The revocation petitions in the Rule 56 record reflect that JCS employees knew of Plaintiffs' failures to appear at scheduled probation appointments and their failures to pay fines and probation fees at the time of filing. (E.g., Docs. # 537-1 at 2; 537-2 at 2). When the Municipal Court's judge sentenced defendants to JCS-supervised probation, he ordered defendants to report to JCS as instructed, pay JCS's supervision fees, and pay fines and costs imposed by the Municipal Court. (E.g., Doc. # 471-12 at 2). As such, JCS employees could have justified their requests to revoke probation on either basis. Plaintiffs argue that the failure-to-report charges are red herrings because JCS did not consistently require probationers to report to a physical office if they made the required payments in a timely manner. (Doc. # 663 at 7 n. 7). That argument does not demonstrate, though, that JCS employees lacked a basis to believe that Plaintiffs failed to report for probation appointments, in violation of their probation orders, when those employees submitted revocation petitions to the Municipal Court including such charges. Cf. Carter v. Gore, 557 Fed.Appx. 904, 908-09 (11th Cir. 2014). Because the Rule 56 record reveals a reasonable basis for JCS employees to believe Plaintiffs violated their probation orders by failing to appear at scheduled probation appointments, the court concludes again that Plaintiffs' Fourth Amendment claims against JCS, based on the revocation petitions, fail to present a triable claim.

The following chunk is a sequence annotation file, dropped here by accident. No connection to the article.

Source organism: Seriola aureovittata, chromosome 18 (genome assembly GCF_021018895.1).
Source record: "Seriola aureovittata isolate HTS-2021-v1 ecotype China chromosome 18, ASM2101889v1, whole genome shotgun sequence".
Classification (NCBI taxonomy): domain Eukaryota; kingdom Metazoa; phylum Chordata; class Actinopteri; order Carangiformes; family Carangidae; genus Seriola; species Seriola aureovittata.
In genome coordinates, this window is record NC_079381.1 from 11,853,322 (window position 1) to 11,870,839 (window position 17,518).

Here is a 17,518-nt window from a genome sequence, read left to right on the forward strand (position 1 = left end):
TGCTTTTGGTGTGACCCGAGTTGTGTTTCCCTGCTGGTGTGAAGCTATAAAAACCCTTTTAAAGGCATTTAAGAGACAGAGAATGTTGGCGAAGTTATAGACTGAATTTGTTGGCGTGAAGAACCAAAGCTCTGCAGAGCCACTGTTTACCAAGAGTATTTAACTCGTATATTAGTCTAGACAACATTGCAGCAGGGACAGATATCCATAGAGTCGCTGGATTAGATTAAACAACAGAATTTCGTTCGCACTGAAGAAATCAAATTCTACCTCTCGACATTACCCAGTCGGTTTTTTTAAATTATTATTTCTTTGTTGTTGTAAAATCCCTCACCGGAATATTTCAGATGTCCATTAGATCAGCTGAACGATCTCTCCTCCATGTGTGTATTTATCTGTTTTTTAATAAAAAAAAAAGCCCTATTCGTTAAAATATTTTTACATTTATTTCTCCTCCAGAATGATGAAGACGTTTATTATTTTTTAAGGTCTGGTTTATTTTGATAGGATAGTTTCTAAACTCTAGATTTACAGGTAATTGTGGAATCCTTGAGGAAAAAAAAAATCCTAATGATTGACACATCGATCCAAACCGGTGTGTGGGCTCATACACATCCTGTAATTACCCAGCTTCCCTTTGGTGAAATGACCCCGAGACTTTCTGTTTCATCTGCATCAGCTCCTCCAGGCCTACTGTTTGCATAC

Plaintiffs' contention that Defendant JCS violated their Fourth Amendment rights when the FTOCO warrants were issued misses the mark for the reasons explained in the court's initial Memorandum Opinion. That is, the Rule 56 record lacks evidence to support Plaintiffs' position that JCS employees requested the issuance of arrest warrants on FTOCO convictions. The timeline of revocation proceedings in the Childersburg Municipal Court helps illustrate this. Generally, JCS employees drafted probation revocation petitions when probationers had failed to comply with the terms of probation. (Doc. # 471-1 at 123-24). A JCS employee would determine whether the Municipal Court should hold a compliance hearing or a revocation hearing, depending on whether the probationer had met his or her obligations. (Id. at 129-30). The revocation petitions generated by JCS did not ask the Municipal Court to issue arrest warrants on FTOCO charges, although they requested the issuance of an arrest warrant, if necessary. (E.g., Docs. # 537-1 at 2; 537-2 at 2). Then, JCS would select a date for a hearing and inform the probationer of the hearing by mail. (Doc. # 471-1 at 127). JCS did not file the revocation petitions with the Municipal Court before the scheduled revocation hearings, even though the revocation orders indicated that they had been approved by the Municipal Court prior to the revocation hearing. (Id. at 194).